Artistic License

I have given myself over to starting work at my computer with a visit to Pinterest.  It is automatic now and I find that the images clear my mind of the chatter and enable me to focus.  I don't get distracted there.  I don't click around.  I absorb what I see and when I get to the place where I left off on my previous visit, I close the tab and start working.

Each day there's a jumble of images and subject matter, though you won't be surprised that not very many people whom I follow post recipes.  There's always a smattering of quotes and I like these as one never knows just what will strike one's heart.  Timing, with both hearts and inspiration, can be everything.

This week I ran across a quote by writer Neil Gaiman.  In his wish for the new year he says, "Don't forget to make some art - write or draw or build or sing as only you can." I had never considered before that there are people who would need this kind of encouragement.  I had never considered before that there are people who never create.

I hope their numbers are few.  Their hearts, I fear, are heavy.  Very likely their footsteps, too.  Nearly everyone must, even occasionally, make something from almost nothing; a sketch of the swing that needs repair, an omelette, a row of peas, a lullaby.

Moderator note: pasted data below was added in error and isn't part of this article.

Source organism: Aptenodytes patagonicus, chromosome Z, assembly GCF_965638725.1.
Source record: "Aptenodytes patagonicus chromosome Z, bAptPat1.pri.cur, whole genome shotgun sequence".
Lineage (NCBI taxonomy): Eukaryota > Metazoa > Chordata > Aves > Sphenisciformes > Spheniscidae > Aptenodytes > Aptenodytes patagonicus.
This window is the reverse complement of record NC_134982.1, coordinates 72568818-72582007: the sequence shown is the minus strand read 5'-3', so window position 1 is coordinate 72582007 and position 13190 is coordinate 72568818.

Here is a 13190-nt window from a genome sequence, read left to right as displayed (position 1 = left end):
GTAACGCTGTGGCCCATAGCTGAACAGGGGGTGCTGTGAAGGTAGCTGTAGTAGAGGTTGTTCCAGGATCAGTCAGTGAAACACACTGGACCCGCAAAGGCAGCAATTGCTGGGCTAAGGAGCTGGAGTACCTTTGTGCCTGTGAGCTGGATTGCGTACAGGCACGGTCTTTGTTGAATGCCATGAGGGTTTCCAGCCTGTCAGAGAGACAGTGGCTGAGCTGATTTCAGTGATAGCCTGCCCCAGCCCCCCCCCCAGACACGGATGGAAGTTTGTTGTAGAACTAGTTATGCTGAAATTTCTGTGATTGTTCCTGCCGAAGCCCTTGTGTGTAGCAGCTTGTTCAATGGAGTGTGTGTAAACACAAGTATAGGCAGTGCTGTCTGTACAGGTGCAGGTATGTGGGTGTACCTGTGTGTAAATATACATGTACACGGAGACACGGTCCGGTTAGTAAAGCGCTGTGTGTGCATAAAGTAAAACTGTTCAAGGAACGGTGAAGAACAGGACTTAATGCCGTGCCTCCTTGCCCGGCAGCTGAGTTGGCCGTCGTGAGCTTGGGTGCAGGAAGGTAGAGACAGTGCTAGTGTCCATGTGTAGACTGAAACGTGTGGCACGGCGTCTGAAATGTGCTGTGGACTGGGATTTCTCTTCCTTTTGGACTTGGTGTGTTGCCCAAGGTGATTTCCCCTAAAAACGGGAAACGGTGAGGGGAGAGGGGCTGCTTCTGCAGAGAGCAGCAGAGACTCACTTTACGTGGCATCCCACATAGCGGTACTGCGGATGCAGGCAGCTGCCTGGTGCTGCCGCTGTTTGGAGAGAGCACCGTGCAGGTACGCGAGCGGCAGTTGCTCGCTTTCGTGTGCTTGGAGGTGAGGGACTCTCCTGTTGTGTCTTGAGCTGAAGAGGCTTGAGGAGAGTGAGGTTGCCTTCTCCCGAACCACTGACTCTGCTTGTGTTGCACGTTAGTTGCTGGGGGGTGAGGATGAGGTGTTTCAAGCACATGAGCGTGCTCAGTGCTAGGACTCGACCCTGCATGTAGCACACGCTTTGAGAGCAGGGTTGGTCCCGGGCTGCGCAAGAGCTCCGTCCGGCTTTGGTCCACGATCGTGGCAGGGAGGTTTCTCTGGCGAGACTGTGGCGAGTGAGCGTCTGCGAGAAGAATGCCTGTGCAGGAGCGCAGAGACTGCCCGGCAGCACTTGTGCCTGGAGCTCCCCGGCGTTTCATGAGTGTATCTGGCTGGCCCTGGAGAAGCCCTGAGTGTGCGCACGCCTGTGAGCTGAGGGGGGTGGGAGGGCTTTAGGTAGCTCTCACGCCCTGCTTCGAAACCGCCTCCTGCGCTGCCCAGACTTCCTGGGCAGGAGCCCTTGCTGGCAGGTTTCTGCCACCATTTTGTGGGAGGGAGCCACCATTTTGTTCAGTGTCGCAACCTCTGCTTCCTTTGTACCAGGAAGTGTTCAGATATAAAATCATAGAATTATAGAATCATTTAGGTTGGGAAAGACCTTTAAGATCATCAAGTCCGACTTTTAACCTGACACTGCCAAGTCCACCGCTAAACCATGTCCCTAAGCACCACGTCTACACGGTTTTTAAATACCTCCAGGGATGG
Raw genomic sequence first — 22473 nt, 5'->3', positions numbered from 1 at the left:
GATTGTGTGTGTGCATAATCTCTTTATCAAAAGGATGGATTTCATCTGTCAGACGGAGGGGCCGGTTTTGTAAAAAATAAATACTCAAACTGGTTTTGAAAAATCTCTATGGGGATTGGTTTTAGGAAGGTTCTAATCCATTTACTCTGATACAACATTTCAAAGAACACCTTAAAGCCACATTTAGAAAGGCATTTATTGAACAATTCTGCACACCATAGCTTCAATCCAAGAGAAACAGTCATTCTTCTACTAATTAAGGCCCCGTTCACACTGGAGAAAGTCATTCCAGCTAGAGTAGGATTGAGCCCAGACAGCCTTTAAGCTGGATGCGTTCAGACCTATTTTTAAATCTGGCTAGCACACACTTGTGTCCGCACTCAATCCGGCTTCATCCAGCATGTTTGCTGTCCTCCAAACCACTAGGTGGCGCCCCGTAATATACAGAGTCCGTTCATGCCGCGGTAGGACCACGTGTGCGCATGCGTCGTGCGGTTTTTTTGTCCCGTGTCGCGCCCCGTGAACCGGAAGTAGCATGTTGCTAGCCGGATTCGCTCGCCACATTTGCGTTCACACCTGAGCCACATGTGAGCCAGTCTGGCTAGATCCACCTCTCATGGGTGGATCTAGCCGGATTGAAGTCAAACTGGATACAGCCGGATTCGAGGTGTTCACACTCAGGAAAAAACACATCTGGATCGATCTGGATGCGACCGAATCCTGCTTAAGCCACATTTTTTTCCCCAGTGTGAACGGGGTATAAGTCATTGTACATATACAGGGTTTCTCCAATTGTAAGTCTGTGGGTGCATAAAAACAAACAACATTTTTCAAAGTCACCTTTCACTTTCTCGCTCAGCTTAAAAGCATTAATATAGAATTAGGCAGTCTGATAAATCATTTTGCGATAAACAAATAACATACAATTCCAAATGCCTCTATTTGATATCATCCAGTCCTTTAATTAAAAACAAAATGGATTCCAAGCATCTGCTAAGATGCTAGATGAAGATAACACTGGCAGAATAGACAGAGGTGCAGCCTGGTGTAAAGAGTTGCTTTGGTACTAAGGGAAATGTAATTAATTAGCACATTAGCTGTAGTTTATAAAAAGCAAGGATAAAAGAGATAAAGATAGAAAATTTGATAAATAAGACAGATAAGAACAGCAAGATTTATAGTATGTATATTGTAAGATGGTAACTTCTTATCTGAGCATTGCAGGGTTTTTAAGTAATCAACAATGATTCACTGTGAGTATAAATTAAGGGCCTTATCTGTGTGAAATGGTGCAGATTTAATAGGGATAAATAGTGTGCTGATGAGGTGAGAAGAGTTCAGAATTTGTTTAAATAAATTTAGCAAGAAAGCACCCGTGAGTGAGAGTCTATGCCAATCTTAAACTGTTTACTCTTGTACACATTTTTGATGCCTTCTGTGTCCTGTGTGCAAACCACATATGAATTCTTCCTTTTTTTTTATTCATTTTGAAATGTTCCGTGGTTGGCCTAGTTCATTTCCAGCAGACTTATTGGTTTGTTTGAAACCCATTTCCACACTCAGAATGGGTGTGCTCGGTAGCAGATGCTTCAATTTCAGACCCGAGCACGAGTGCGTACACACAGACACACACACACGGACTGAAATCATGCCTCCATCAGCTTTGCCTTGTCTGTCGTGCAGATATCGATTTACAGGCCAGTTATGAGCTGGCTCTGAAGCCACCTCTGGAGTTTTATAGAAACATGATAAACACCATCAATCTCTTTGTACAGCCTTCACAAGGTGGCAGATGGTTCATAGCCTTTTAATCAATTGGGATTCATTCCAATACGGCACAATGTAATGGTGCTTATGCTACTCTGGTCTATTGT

But if you don't, I wish that you would.  In all fairness, those of us who push words or paint or chairs or musical notes around must do things that are outside our nature.  We have no choice. I could put all these daunting tasks under the heading of "math." We must manage bank accounts and gather paperwork for taxes. We must measure walls and furniture and time, even though we believe we are pretty good at eyeballing. We might not do any of these things easily or beautifully, but we manage.  And when we do, we have a little rush of secret pride that we have tackled something so foreign and at the very least, not fucked it up.

So it seems only fair that those of you who say, "Oh, I can't..." draw or write or sing (truly, I cannot sing - there are witnesses) should give it a go.   Very few of us who would put ourselves in a creative category, do something just right the first time.  Usually, after the first go, we stand with our heads cocked to the side and think, "No.  Not quite." Or worse, "Disaster." Then we do it again.  And again.  Do not be discouraged if you don't capture your lover's smile in the first sketch, or the mood of the day in the first draft or a perfect "C" ever. If you have done it, as Gaiman says, "as only you can," there will be no finer creation.

I used to do a round up of my favorite rooms published in the shelter magazines over the year.  I have not, as I said I would not, kept much track of this sort of thing. But the room, top, has been on my bedside table, dustier than I care to admit, since summer.  This room captures something to which I aspire.  Groundedness, lift, light.  Books, art, stuff.  Threadbare and modern, with a little bit of red.

The home of Benoist Drut of Maison Gerard, photography by William Waldron; produced by Robert Rufino; Elle Decor, July/August 2014.